Digital scans help find new many-toothed clingfish

Source: Xinhua| 2017-04-21 08:02:18|Editor: MJ
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SAN FRANCISCO, April 20 (Xinhua) -- A team of researchers have discovered and named a new genus and species of clingfish after stumbling upon a specimen preserved in a jar dating back to the 1970s.

Confirmed with findings using a computerized tomography (CT) scanner, the fish was different from the other 160 known clingfishes, named for the disc on their bellies that can summon massive sticking power in wet, slimy environments.

A specimen of the new species, named "duckbilled clingfish," for its broad, flat snout that houses an impressive number of tiny, conical teeth, was caught off the coast of Southern Australia in 1977 and preserved in jars at the Western Australian Museum in Welshpool, Australia.

Clingfish is known for its ability to stick to rough surfaces. The finger-sized fish uses suction forces to hold up to 150 times its own body weight.

Understanding the biomechanics of these fish could be useful in designing devices and instruments to be used in surgery, or to tag and track whales in the ocean.

Even though the fish is only as big as a pinky finger, its unique teeth structure caught the attention of Kevin Conway, a fish taxonomist and associate professor at Texas A&M University and Glenn Moore of the museum, who later worked with Adam Summers of the Friday Harbor Laboratories of the University of Washington (UW) to publish a paper in the journal Copeia.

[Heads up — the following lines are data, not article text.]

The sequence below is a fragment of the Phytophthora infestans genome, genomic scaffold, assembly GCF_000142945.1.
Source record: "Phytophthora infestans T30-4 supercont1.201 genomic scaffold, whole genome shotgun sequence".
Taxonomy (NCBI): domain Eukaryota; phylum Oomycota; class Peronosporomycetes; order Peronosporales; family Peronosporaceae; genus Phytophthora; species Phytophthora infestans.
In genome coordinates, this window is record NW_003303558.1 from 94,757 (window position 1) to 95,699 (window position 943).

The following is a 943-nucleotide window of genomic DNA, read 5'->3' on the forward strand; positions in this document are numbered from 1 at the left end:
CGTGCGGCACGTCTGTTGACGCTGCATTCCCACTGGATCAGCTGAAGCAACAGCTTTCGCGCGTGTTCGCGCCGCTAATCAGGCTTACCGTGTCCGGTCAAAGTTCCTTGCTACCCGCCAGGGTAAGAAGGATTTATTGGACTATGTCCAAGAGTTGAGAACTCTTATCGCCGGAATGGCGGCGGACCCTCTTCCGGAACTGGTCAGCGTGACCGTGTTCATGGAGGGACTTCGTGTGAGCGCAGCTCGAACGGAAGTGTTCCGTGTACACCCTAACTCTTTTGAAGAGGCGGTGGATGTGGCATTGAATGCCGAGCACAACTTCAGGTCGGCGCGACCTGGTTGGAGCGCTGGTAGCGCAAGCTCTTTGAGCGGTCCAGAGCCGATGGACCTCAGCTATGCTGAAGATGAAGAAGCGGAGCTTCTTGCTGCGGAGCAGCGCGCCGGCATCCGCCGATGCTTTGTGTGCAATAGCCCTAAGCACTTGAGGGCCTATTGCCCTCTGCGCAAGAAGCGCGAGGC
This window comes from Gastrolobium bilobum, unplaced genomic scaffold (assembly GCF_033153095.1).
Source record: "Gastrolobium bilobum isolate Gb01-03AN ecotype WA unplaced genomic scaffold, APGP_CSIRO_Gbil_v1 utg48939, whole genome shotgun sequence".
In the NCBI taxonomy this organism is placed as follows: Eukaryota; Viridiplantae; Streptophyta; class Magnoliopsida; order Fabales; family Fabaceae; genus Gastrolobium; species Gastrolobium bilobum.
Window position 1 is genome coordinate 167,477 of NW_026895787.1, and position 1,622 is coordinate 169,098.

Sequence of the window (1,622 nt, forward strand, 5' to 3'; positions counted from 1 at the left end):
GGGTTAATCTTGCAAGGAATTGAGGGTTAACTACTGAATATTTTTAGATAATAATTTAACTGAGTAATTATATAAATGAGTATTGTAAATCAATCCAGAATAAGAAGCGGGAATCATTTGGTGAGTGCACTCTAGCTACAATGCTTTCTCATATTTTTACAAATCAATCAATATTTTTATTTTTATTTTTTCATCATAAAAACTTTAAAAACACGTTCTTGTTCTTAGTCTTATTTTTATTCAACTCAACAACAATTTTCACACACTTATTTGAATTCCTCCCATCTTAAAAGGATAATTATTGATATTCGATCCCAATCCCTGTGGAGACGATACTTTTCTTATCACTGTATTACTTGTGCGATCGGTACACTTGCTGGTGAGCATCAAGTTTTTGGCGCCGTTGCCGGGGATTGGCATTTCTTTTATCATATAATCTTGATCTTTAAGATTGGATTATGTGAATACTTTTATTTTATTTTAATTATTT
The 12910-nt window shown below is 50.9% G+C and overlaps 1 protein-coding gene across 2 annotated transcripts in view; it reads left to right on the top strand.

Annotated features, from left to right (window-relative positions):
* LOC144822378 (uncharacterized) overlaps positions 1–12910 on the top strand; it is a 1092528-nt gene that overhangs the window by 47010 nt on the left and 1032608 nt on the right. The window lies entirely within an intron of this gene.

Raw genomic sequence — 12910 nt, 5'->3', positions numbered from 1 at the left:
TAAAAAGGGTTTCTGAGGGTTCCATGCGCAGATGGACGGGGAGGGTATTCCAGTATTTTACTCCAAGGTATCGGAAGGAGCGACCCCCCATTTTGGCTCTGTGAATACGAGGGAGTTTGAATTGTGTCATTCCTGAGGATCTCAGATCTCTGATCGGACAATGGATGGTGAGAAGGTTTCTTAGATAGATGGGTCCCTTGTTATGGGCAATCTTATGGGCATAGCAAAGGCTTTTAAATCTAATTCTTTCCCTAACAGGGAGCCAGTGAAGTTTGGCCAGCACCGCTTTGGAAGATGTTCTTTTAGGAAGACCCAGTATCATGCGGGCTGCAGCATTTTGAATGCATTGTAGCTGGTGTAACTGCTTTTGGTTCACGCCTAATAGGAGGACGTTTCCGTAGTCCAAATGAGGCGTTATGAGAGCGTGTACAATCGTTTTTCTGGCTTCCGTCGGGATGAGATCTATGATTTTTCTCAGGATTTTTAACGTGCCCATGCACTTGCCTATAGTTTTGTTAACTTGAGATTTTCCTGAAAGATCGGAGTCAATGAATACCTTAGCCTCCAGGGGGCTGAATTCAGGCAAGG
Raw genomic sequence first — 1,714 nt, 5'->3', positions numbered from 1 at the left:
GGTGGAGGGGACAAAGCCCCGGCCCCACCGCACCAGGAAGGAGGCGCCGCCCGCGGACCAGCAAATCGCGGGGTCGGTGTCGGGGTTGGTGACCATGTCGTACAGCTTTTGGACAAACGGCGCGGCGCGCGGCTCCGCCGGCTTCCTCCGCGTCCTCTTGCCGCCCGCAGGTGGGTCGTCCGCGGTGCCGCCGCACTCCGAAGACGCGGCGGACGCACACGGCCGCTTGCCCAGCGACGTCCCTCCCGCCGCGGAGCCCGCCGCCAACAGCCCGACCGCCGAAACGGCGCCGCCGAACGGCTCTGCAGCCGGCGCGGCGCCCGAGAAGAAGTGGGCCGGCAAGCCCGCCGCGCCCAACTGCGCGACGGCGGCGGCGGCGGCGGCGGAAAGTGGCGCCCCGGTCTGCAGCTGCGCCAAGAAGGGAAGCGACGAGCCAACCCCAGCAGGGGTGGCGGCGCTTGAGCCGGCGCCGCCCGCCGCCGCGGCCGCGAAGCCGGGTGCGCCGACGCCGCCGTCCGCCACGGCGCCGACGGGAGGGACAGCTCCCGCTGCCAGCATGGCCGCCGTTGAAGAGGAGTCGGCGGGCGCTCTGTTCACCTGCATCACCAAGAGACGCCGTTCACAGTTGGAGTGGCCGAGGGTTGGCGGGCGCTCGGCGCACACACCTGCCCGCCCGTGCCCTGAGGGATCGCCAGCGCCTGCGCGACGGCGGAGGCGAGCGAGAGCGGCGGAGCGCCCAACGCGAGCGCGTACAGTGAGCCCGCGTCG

Moore actually found another specimen with similar features on the museum shelves. Together, the specimens are thought to be the only two of this new species that exist out of water.

Using the CT scanner and 3-D printing parts of the fish in larger-than-life size, the researchers were able to capture even finer details of the new clingfish than would be possible through manual dissection and analyze the mouth and jaw structures.

"This CT scan allowed us to take a completely noninvasive look at the entire skeleton of the fish, and it produced a gorgeous set of morphological photos that you couldn't get from dissection," said Summers, who studies clingfish and is actively working to scan and digitize every fish species in the world. "It's a testament to the importance of using these noninvasive methods of data collection."

The scans allowed the researchers to hone in on the fish's skeletal structure from many different angles and digitally dissect parts of the fish.

They estimate the tiny fish has between 1,800 to 2,300 individual teeth, or 10 times what all other known clingfish have.

The teeth point backward, which would suggest a gripping function, Conway said, but the researchers can't be sure since the fish has never been observed in the wild.

"This fish has characteristics we just haven't seen before in other clingfish. It's the teeth that really gave away the fact that this is a new species," he was quoted as saying in a news release from UW.

The duckbilled clingfish joins the ranks of hundreds of new fish species that are described each year.